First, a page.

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Factor investing, or sometimes called smart beta, is a relatively new investment strategy for most retail investors. In our previous article, we introduced the 3 Fama-French factors that have been proven to explain and predict stock returns.
Even before the Fama-French paper was written, the market risk, size, and value factors have already been implemented in different names. In this article, we will discuss why these 3 factors have persisted throughout the years and are still so popular today.
The market risk factor is simply a strategy that buys the market index. Beginners in investment are often encouraged to just ‘buy the market’, frequently through low-cost broad-market ETFs. Such strategies do well in the long run because the investment is well-diversified, and it costs very little to implement and maintain. Other benefits include a stable and predictable return in the long term.
However, the trade-off with just holding the market portfolio is that you may not get extremely high returns, so this may not sit well with investors who are willing to take higher risks. Another issue is that even though the returns are fairly stable, there could be economic recessions every decade or so that can cause stock market crashes.
Unless you are invested over a long period of time, buying at the high before the crash and selling at the low during the crash could hurt your returns immensely.
The key thing here is to find a low-cost broad market index fund that has low fees (1% or less), and stay invested for about 20 years or more. Such a method will allow returns to compound, and it ignores the short-term volatility in the markets.
The value factor is one of the oldest factors (or company attributes) that is still being recommended to investors. Endorsed since the 1930s, it essentially advocates looking for cheap stocks, with its most common form using a company’s P/E or P/B ratios.
By buying stocks with the lowest P/E or P/B ratios, investors hope that the market will recognize the low prices of these stocks and bid them up over time, earning the early investors a good return.
Implementation of the value factor has evolved from Fama-French’s strategy, of buying high Book-to-Market (inverse of P/B) and selling low Book-to-Market, to recent times where investors look at Earnings Before Interest, Taxes, Depreciation, and Amortization (EBITDA) / Total Enterprise Value (TEV).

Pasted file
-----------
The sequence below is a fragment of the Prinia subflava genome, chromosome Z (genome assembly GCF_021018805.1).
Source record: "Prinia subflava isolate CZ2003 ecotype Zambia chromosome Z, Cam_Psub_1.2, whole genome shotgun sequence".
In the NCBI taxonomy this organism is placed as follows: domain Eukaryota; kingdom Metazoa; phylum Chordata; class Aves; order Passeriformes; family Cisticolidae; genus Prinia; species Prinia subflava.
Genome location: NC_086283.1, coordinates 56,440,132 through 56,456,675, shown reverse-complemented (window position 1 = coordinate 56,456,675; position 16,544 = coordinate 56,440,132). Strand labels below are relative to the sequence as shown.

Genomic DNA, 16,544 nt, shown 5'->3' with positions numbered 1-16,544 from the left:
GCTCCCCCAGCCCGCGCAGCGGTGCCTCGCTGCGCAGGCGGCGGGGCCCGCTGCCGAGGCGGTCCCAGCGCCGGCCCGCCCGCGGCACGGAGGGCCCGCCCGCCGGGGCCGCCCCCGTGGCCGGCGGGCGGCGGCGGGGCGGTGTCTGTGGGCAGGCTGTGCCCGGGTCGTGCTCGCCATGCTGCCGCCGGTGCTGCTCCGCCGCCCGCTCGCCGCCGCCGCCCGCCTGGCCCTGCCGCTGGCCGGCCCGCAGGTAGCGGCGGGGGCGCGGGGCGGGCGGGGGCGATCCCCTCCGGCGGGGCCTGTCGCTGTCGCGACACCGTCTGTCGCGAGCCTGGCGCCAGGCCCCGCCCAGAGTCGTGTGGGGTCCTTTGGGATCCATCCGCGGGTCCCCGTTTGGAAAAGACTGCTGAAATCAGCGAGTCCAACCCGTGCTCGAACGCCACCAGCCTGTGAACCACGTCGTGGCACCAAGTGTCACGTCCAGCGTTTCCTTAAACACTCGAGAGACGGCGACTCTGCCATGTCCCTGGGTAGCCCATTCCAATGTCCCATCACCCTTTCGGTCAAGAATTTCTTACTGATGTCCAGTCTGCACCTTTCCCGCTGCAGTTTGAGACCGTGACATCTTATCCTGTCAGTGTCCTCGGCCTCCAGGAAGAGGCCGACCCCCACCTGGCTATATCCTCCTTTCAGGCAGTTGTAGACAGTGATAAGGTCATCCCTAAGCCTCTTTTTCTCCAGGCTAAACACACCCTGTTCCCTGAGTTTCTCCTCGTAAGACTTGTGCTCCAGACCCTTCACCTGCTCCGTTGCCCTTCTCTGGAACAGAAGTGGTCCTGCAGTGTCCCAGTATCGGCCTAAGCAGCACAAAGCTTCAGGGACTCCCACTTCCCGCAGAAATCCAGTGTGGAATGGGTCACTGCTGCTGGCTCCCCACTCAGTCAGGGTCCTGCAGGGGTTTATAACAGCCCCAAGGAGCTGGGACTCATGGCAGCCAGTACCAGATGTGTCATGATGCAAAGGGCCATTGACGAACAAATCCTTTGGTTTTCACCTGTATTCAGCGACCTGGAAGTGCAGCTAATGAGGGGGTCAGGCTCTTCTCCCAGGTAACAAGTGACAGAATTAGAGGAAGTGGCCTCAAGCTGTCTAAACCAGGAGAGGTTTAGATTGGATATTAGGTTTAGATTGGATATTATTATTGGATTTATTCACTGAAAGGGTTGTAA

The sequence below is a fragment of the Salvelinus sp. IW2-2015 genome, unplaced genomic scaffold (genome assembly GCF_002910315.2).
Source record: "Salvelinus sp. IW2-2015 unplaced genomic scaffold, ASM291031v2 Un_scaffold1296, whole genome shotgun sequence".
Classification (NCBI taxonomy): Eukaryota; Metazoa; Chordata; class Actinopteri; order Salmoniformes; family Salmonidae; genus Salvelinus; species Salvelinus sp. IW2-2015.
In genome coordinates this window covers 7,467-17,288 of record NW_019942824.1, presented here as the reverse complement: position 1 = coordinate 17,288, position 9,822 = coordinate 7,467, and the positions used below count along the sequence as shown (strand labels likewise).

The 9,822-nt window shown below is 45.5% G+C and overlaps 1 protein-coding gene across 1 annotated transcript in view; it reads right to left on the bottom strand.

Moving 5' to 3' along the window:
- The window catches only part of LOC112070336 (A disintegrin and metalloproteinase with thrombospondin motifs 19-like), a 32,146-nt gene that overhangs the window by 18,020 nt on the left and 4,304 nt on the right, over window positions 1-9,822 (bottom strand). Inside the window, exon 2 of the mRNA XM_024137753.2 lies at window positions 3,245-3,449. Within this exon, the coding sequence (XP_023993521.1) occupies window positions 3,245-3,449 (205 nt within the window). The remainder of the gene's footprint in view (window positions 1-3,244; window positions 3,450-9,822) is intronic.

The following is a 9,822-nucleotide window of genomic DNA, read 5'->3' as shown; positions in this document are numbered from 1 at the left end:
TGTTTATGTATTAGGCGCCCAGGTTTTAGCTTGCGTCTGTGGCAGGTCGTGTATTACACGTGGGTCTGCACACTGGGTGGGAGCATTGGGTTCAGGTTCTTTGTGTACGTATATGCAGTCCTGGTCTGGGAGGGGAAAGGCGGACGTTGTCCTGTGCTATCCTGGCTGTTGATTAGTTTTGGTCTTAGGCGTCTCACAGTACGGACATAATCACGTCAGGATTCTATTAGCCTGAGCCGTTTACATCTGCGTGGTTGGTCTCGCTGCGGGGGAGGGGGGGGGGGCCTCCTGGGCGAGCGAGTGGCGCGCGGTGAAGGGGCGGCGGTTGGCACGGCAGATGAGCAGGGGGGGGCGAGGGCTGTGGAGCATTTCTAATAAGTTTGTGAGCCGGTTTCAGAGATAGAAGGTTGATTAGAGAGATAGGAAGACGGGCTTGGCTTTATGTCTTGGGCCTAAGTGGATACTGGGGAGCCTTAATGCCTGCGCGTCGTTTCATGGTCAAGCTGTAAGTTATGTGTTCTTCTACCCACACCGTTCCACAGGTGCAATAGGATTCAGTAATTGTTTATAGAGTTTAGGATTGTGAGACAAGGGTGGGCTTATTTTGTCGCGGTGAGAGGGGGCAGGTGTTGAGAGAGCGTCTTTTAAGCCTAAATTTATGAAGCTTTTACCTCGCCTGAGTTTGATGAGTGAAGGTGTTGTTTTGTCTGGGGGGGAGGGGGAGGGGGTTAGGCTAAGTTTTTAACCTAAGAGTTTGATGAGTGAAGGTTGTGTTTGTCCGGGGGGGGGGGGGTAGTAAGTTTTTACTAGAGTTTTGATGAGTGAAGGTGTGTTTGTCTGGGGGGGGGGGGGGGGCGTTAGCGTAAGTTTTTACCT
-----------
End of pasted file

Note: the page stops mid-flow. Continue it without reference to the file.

The recent results seem to show that EBITDA/TEV is more efficient in identifying companies that subsequently gave good returns.
The key problem with the value factor is this – low price may not mean high quality. Just buying the cheapest stock may result in the investor buying bad companies. The low price could be due to a poor industry outlook or financial troubles that such companies may be facing.
One of the ways to solve this problem is to first filter out companies with attributes that may indicate poor performance. For example, companies with high accruals in their financial statements may indicate some form of earnings manipulation. Such manipulation is legal but may signal weak operating cashflow, which is key to strong stock fundamentals.
The size factor is the belief that companies with smaller market capitalization or asset size will outperform larger companies. Smaller companies are usually younger companies that can potentially grow much faster than their bigger counterparts.
Such growth gives rise to larger ‘home run’ returns. Investors often like to brag about how they picked a young and unknown stock which miraculously gave them 10 to 15 times returns on their investment within a span of a few weeks or months. Such is the lure of the size factor.
The problem with such a strategy is that small companies can stay small, and they often do. The odds of picking a small company that yields 10 to 15 times consistently without any private information may be similar to buying the lottery.
Small companies also suffer from liquidity issues – it is difficult to find buyers to buy these relatively unknown companies from you. Stock prices of smaller companies are often very volatile, making selection and timing for buying and selling a tricky issue.
Even though selecting a fund that is exposed to the size factor can help alleviate some of the problems (liquidity), the size factor, on the whole, is not the best single factor you will want to be invested in.
It is a trick question as the answer is to use all 3 factors together. Pick the group of cheapest, small companies that are highly exposed to market risk, and you should have the best chance of reaping investment rewards.
However, except for the market risk factor, the 2 other factors have been known to work only during certain periods. For example, the value factor usually does not work well during boom periods because the entire investment community is too busy chasing growth stocks. Holding value stocks may mean you have to wait a long time before the market recognizes their worth.
If you want to be safe, just investing in the market risk factor will preserve and grow your capital, while having long-term exposure to the value and size factors will boost returns.